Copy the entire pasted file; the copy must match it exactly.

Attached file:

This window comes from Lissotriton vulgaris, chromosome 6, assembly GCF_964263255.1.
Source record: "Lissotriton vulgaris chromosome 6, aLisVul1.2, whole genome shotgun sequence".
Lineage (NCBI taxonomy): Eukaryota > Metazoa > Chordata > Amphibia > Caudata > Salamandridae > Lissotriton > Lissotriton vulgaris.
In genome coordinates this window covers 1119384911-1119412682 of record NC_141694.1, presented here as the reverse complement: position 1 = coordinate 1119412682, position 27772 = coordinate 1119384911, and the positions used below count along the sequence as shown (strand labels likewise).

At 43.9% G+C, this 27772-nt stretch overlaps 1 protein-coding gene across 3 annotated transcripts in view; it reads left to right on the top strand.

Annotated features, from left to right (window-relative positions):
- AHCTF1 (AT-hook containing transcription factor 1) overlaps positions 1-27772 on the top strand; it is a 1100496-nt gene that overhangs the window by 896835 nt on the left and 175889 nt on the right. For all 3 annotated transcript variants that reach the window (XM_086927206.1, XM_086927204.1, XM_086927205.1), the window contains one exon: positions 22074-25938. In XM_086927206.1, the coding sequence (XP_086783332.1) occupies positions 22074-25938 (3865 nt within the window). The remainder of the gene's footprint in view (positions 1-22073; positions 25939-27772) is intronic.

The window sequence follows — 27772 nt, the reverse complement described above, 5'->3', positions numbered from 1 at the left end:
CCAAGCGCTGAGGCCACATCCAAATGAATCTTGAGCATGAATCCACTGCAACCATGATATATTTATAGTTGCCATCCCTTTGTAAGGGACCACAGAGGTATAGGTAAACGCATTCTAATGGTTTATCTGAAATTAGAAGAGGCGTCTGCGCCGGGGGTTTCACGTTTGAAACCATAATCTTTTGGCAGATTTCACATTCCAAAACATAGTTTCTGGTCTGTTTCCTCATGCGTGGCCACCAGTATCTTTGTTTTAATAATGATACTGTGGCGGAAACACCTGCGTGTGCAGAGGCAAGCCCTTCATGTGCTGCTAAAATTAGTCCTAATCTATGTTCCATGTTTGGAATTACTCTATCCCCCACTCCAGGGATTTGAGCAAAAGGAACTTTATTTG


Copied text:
This window comes from Lissotriton vulgaris, chromosome 6, assembly GCF_964263255.1.
Source record: "Lissotriton vulgaris chromosome 6, aLisVul1.2, whole genome shotgun sequence".
Lineage (NCBI taxonomy): Eukaryota > Metazoa > Chordata > Amphibia > Caudata > Salamandridae > Lissotriton > Lissotriton vulgaris.
In genome coordinates this window covers 1119384911-1119412682 of record NC_141694.1, presented here as the reverse complement: position 1 = coordinate 1119412682, position 27772 = coordinate 1119384911, and the positions used below count along the sequence as shown (strand labels likewise).

At 43.9% G+C, this 27772-nt stretch overlaps 1 protein-coding gene across 3 annotated transcripts in view; it reads left to right on the top strand.

Annotated features, from left to right (window-relative positions):
- AHCTF1 (AT-hook containing transcription factor 1) overlaps positions 1-27772 on the top strand; it is a 1100496-nt gene that overhangs the window by 896835 nt on the left and 175889 nt on the right. For all 3 annotated transcript variants that reach the window (XM_086927206.1, XM_086927204.1, XM_086927205.1), the window contains one exon: positions 22074-25938. In XM_086927206.1, the coding sequence (XP_086783332.1) occupies positions 22074-25938 (3865 nt within the window). The remainder of the gene's footprint in view (positions 1-22073; positions 25939-27772) is intronic.

The window sequence follows — 27772 nt, the reverse complement described above, 5'->3', positions numbered from 1 at the left end:
CCAAGCGCTGAGGCCACATCCAAATGAATCTTGAGCATGAATCCACTGCAACCATGATATATTTATAGTTGCCATCCCTTTGTAAGGGACCACAGAGGTATAGGTAAACGCATTCTAATGGTTTATCTGAAATTAGAAGAGGCGTCTGCGCCGGGGGTTTCACGTTTGAAACCATAATCTTTTGGCAGATTTCACATTCCAAAACATAGTTTCTGGTCTGTTTCCTCATGCGTGGCCACCAGTATCTTTGTTTTAATAATGATACTGTGGCGGAAACACCTGCGTGTGCAGAGGCAAGCCCTTCATGTGCTGCTAAAATTAGTCCTAATCTATGTTCCATGTTTGGAATTACTCTATCCCCCACTCCAGGGATTTGAGCAAAAGGAACTTTATTTG